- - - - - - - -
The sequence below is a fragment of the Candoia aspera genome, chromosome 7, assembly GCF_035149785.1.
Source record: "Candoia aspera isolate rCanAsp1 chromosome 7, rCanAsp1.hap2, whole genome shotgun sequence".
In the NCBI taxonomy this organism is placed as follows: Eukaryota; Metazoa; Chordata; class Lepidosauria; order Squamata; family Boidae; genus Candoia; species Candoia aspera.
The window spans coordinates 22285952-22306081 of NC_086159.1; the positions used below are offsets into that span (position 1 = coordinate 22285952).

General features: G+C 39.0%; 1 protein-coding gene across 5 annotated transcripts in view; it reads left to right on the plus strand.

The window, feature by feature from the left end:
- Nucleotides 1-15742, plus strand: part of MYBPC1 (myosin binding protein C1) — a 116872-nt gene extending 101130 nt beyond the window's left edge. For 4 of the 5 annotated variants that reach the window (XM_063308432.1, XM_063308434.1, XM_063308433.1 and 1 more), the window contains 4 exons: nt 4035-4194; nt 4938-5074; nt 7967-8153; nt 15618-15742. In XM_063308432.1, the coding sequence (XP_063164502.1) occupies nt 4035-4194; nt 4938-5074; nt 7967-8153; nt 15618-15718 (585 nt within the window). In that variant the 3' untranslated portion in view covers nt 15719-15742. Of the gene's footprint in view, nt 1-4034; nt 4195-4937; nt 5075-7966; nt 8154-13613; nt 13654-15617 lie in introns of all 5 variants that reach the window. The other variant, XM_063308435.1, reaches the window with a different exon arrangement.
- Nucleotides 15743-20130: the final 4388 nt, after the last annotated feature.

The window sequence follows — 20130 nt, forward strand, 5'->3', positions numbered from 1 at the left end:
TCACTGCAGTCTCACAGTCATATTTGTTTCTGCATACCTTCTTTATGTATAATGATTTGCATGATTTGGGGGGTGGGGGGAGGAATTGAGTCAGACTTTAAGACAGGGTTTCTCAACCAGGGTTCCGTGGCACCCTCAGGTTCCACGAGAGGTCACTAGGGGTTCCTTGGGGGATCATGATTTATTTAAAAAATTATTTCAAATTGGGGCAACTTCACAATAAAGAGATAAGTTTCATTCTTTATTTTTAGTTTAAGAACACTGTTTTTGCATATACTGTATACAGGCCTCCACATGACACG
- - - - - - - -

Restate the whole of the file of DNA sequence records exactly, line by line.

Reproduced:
The sequence below is a fragment of the Candoia aspera genome, chromosome 7, assembly GCF_035149785.1.
Source record: "Candoia aspera isolate rCanAsp1 chromosome 7, rCanAsp1.hap2, whole genome shotgun sequence".
In the NCBI taxonomy this organism is placed as follows: Eukaryota; Metazoa; Chordata; class Lepidosauria; order Squamata; family Boidae; genus Candoia; species Candoia aspera.
The window spans coordinates 22285952-22306081 of NC_086159.1; the positions used below are offsets into that span (position 1 = coordinate 22285952).

General features: G+C 39.0%; 1 protein-coding gene across 5 annotated transcripts in view; it reads left to right on the plus strand.

The window, feature by feature from the left end:
- Nucleotides 1-15742, plus strand: part of MYBPC1 (myosin binding protein C1) — a 116872-nt gene extending 101130 nt beyond the window's left edge. For 4 of the 5 annotated variants that reach the window (XM_063308432.1, XM_063308434.1, XM_063308433.1 and 1 more), the window contains 4 exons: nt 4035-4194; nt 4938-5074; nt 7967-8153; nt 15618-15742. In XM_063308432.1, the coding sequence (XP_063164502.1) occupies nt 4035-4194; nt 4938-5074; nt 7967-8153; nt 15618-15718 (585 nt within the window). In that variant the 3' untranslated portion in view covers nt 15719-15742. Of the gene's footprint in view, nt 1-4034; nt 4195-4937; nt 5075-7966; nt 8154-13613; nt 13654-15617 lie in introns of all 5 variants that reach the window. The other variant, XM_063308435.1, reaches the window with a different exon arrangement.
- Nucleotides 15743-20130: the final 4388 nt, after the last annotated feature.

The window sequence follows — 20130 nt, forward strand, 5'->3', positions numbered from 1 at the left end:
TCACTGCAGTCTCACAGTCATATTTGTTTCTGCATACCTTCTTTATGTATAATGATTTGCATGATTTGGGGGGTGGGGGGAGGAATTGAGTCAGACTTTAAGACAGGGTTTCTCAACCAGGGTTCCGTGGCACCCTCAGGTTCCACGAGAGGTCACTAGGGGTTCCTTGGGGGATCATGATTTATTTAAAAAATTATTTCAAATTGGGGCAACTTCACAATAAAGAGATAAGTTTCATTCTTTATTTTTAGTTTAAGAACACTGTTTTTGCATATACTGTATACAGGCCTCCACATGACACG